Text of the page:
Plan your visit
The Australian War Memorial is open to the public with a new temporary entrance.
Visitors will require timed tickets to enter the Memorial galleries, and also to attend the daily Last Post Ceremony at 4:45 pm in the Commemorative Area.
Ticket bookings open now. Access to the Memorial entrance and visitor carpark is via Fairbairn Avenue.
Bookings are essential for all visiting school and school-aged groups.
School and school aged group bookings
2023 Anzac Day
More than 30,000 people gathered at the Australian War Memorial for the Anzac Day Dawn Service, commemorating the 108th anniversary of the Gallipoli landing.
Prime Minister Anthony Albanese delivered the Commemorative Address highlighting the sacrifice of all Australians who have served in war and on operations.
Australian War Memorial Director Matt Anderson said he was proud that so many had chosen the Australian War Memorial as the place they wished to commemorate Anzac Day.
View photos from Anzac Day 2023
ACTION! Film & War
ACTION! Film & War follows Australians armed with cameras who have shared their experiences as they record history and bear witness to conflict – either as a professional duty or for their personal record.
Australians at war
Learn about Australia's involvement in war, from the time of the first settlement at Sydney Cove in the 18th century to our peacekeeping roles under United Nations auspices.
Explore a selection of resources related to the wartime experience of Aboriginal and Torres Strait Islander peoples.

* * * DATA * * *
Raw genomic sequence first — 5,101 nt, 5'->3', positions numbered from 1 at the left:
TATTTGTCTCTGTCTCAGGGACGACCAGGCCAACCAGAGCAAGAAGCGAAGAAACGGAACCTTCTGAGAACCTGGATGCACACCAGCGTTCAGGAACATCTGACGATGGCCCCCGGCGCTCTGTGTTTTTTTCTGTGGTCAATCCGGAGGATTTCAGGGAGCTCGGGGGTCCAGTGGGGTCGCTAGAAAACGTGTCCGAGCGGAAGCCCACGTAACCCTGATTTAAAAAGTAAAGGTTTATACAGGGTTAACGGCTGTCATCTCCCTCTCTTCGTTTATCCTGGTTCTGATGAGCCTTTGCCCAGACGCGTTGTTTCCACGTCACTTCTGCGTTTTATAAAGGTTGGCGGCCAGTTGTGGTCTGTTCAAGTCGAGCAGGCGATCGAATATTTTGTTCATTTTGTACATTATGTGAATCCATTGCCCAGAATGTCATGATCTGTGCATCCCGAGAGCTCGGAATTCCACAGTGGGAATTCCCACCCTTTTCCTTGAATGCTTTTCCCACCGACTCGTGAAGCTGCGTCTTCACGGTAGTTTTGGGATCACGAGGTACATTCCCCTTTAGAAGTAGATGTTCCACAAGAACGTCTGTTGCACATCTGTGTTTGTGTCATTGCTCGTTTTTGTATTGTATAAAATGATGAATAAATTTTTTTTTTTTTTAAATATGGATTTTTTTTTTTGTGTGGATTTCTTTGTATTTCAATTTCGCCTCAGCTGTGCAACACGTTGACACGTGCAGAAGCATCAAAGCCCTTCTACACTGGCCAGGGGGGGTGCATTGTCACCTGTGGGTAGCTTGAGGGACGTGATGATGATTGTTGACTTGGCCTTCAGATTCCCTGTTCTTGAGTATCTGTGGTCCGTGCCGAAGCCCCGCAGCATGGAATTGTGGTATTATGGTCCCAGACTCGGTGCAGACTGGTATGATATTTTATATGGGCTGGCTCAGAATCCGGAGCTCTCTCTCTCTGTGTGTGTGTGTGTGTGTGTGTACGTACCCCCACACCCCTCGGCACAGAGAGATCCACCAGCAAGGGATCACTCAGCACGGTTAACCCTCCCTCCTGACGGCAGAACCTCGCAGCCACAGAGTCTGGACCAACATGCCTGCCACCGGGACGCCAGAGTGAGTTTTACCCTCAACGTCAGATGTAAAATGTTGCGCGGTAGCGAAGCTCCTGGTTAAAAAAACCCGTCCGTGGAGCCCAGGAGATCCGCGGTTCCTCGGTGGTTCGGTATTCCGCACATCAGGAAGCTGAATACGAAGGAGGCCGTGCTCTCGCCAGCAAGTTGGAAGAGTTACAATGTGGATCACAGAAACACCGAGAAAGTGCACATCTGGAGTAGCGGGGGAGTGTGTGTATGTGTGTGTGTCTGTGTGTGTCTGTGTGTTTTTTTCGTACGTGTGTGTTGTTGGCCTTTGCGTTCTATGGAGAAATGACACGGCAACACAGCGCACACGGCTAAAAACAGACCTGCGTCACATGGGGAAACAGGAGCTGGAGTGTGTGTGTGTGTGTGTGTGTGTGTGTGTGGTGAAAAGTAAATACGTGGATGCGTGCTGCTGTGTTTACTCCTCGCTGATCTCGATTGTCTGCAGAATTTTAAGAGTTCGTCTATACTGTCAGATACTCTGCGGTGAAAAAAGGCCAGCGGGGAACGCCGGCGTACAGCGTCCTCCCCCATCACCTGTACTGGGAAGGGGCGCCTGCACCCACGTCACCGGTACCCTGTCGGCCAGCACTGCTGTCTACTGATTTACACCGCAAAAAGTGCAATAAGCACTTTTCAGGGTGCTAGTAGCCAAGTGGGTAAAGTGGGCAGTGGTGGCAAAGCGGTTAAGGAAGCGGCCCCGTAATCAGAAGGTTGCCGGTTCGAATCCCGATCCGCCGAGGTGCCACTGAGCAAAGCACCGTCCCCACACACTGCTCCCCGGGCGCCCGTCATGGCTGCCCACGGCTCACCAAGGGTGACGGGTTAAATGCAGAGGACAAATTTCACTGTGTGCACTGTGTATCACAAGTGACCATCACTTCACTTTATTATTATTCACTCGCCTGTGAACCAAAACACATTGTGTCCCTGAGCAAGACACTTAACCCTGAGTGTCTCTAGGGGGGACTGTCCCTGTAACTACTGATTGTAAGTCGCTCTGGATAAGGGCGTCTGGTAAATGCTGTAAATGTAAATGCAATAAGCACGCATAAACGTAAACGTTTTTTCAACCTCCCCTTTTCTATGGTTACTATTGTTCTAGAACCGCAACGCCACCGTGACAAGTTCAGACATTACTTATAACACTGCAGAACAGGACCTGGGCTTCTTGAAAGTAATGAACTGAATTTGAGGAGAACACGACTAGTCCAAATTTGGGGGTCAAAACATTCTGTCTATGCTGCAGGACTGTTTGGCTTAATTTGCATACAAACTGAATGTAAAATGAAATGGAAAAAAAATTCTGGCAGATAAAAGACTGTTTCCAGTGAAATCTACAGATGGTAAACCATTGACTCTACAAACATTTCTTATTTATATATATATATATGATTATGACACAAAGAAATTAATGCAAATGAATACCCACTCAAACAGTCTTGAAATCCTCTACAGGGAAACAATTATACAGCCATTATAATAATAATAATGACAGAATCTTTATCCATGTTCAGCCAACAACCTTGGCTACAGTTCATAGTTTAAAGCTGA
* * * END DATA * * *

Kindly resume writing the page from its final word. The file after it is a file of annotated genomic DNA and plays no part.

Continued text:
Please be advised that the following pages contain the names, images and objects of deceased people.
Sufferings of War and Service
The Australian War Memorial has worked with veterans and their advocates to commission a work of art, by artist Alex Seton, to recognise and commemorate the suffering caused by war and military service.
John Burns was starting to worry. It was 18 August 1966, and the battle of Long Tan had broken out. John, a bombardier with the 103 Field Battery at Nui Dat, was providing covering fire for the Australian troops, when his ammunition started to run dangerously low.
When Charles Mene returned to Australia at the end of the Second World War, he realised that, for him, the war wasn’t really over.
Doctor Leonard Darby, Senior Surgeon of HMAS Sydney, was below deck when the German cruiser SMS Emden opened fire. The ensuing battle became renowned as the first triumph of the Royal Australian Navy.